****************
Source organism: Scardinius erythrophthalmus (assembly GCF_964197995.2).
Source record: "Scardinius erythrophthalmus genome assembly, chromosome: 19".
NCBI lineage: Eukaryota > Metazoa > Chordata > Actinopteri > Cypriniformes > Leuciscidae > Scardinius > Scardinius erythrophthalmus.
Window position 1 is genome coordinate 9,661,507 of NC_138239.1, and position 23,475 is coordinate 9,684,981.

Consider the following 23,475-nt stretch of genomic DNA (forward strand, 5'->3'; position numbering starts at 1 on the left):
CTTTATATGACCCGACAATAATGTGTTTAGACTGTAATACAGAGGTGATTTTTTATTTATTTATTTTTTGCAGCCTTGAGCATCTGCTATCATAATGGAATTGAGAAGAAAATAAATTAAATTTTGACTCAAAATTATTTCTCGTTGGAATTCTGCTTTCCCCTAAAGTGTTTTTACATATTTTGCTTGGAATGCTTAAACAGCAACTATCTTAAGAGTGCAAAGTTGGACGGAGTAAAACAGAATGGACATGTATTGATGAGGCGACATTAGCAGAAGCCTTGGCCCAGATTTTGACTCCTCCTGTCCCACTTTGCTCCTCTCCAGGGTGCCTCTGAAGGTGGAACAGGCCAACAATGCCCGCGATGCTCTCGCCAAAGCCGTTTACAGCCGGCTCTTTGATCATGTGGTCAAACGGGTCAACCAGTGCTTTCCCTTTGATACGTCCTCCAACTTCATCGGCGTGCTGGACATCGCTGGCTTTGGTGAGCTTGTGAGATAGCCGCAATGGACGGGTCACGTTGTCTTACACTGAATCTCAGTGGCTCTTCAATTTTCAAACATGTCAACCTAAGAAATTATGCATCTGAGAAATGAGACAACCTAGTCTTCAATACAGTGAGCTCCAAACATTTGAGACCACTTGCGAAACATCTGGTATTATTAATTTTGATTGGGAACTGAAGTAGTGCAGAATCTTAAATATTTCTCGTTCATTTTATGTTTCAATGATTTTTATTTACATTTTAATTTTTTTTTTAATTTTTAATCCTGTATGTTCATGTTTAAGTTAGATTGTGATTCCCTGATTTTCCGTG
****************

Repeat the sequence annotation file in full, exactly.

Source organism: Scardinius erythrophthalmus (assembly GCF_964197995.2).
Source record: "Scardinius erythrophthalmus genome assembly, chromosome: 19".
NCBI lineage: Eukaryota > Metazoa > Chordata > Actinopteri > Cypriniformes > Leuciscidae > Scardinius > Scardinius erythrophthalmus.
Window position 1 is genome coordinate 9,661,507 of NC_138239.1, and position 23,475 is coordinate 9,684,981.

Consider the following 23,475-nt stretch of genomic DNA (forward strand, 5'->3'; position numbering starts at 1 on the left):
CTTTATATGACCCGACAATAATGTGTTTAGACTGTAATACAGAGGTGATTTTTTATTTATTTATTTTTTGCAGCCTTGAGCATCTGCTATCATAATGGAATTGAGAAGAAAATAAATTAAATTTTGACTCAAAATTATTTCTCGTTGGAATTCTGCTTTCCCCTAAAGTGTTTTTACATATTTTGCTTGGAATGCTTAAACAGCAACTATCTTAAGAGTGCAAAGTTGGACGGAGTAAAACAGAATGGACATGTATTGATGAGGCGACATTAGCAGAAGCCTTGGCCCAGATTTTGACTCCTCCTGTCCCACTTTGCTCCTCTCCAGGGTGCCTCTGAAGGTGGAACAGGCCAACAATGCCCGCGATGCTCTCGCCAAAGCCGTTTACAGCCGGCTCTTTGATCATGTGGTCAAACGGGTCAACCAGTGCTTTCCCTTTGATACGTCCTCCAACTTCATCGGCGTGCTGGACATCGCTGGCTTTGGTGAGCTTGTGAGATAGCCGCAATGGACGGGTCACGTTGTCTTACACTGAATCTCAGTGGCTCTTCAATTTTCAAACATGTCAACCTAAGAAATTATGCATCTGAGAAATGAGACAACCTAGTCTTCAATACAGTGAGCTCCAAACATTTGAGACCACTTGCGAAACATCTGGTATTATTAATTTTGATTGGGAACTGAAGTAGTGCAGAATCTTAAATATTTCTCGTTCATTTTATGTTTCAATGATTTTTATTTACATTTTAATTTTTTTTTTAATTTTTAATCCTGTATGTTCATGTTTAAGTTAGATTGTGATTCCCTGATTTTCCGTG